12. 12. <ul><li>What does the FLOSS case show us? </li></ul><ul><li>Looking at informal virtual learning environments, like Free / Libre Open Source Software (FLOSS) communities, shows that: </li></ul><ul><li>Content is not something static but dynamic </li></ul><ul><li>Learning resources are manifold </li></ul><ul><li>Users are also active creators </li></ul><ul><li>Support and learning resources are closely connected </li></ul><ul><li>Open and transparent structures foster re-use and discourse , but also continuous improvement and evolutionary growth </li></ul><ul><li>Existence of a wide range of possible activities to engage at around the core product </li></ul><ul><li>Self-studying and learning from what others did are pre-dominant forms of learning, plus gaining soft skills “on the fly” </li></ul>Today – The FLOSS Case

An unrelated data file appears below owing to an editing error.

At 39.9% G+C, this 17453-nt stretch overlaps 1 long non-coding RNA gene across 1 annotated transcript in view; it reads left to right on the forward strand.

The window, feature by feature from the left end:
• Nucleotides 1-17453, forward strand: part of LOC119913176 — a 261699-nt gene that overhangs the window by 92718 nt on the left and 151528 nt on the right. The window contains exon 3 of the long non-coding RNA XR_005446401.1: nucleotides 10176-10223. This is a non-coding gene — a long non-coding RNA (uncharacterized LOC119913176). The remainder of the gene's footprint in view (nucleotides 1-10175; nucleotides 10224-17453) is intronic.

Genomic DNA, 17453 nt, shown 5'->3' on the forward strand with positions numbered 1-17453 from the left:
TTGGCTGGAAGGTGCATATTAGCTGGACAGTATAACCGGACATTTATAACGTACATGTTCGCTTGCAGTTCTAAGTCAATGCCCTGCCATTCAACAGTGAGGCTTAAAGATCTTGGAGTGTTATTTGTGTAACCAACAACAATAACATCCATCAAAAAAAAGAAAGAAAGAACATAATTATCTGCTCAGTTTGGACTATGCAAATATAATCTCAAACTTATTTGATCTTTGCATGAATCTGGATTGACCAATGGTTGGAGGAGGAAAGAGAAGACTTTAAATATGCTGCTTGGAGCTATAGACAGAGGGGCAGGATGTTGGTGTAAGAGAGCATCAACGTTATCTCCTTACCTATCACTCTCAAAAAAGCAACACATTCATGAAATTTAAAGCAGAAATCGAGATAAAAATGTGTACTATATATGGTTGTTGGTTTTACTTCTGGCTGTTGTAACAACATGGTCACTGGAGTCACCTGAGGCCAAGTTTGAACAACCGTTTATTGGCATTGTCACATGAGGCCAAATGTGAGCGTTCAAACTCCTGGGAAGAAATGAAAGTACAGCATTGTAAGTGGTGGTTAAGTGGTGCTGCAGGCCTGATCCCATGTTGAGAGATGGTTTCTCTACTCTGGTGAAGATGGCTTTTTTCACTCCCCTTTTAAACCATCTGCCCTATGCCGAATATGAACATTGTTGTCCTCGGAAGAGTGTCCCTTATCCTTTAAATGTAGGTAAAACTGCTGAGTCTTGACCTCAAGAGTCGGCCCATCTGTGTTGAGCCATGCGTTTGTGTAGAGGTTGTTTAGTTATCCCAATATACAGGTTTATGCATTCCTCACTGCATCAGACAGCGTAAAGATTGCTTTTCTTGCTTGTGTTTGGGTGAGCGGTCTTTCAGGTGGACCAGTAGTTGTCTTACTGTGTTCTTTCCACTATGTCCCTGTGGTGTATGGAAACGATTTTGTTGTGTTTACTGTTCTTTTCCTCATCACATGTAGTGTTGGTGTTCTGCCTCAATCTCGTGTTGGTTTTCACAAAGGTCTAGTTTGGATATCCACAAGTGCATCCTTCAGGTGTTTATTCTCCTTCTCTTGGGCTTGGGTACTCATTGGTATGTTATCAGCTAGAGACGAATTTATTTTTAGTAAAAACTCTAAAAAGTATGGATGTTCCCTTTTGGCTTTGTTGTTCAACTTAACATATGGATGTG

13. 13. <ul><li>A greater range of inputs – not just from the educator, but from all contributors so the collective is the source of knowledge, not one individual </li></ul><ul><li>A more personalized learning experience – instead of learning objectives that apply to a whole cohort, this approach allows learners to gather the elements of knowledge they require. </li></ul><ul><li>Greater sharing of knowledge – in (higher) education much of the previous input is lost, whereas here the dialogue, resources, and outputs remain as learning resources. </li></ul><ul><li>Peer production – active engagement in producing something with a set of peers is a powerful motivational and educational driving force. </li></ul><ul><li>Real activities – engaging in legitimate activities that are not restricted to an artificial educational setting also provides valuable experience. </li></ul><ul><li>Peer support – a large support network provided voluntarily by peers in a collaborative manner nearly 24/7. </li></ul><ul><li>Open learning environmen t – The whole is bigger than the sum of its parts, thus there is the need of providing new educational models and scenarios that are not limited to students formally enrolled at a course. </li></ul>What type of learning environment does FLOSS provides? Today – The FLOSS Case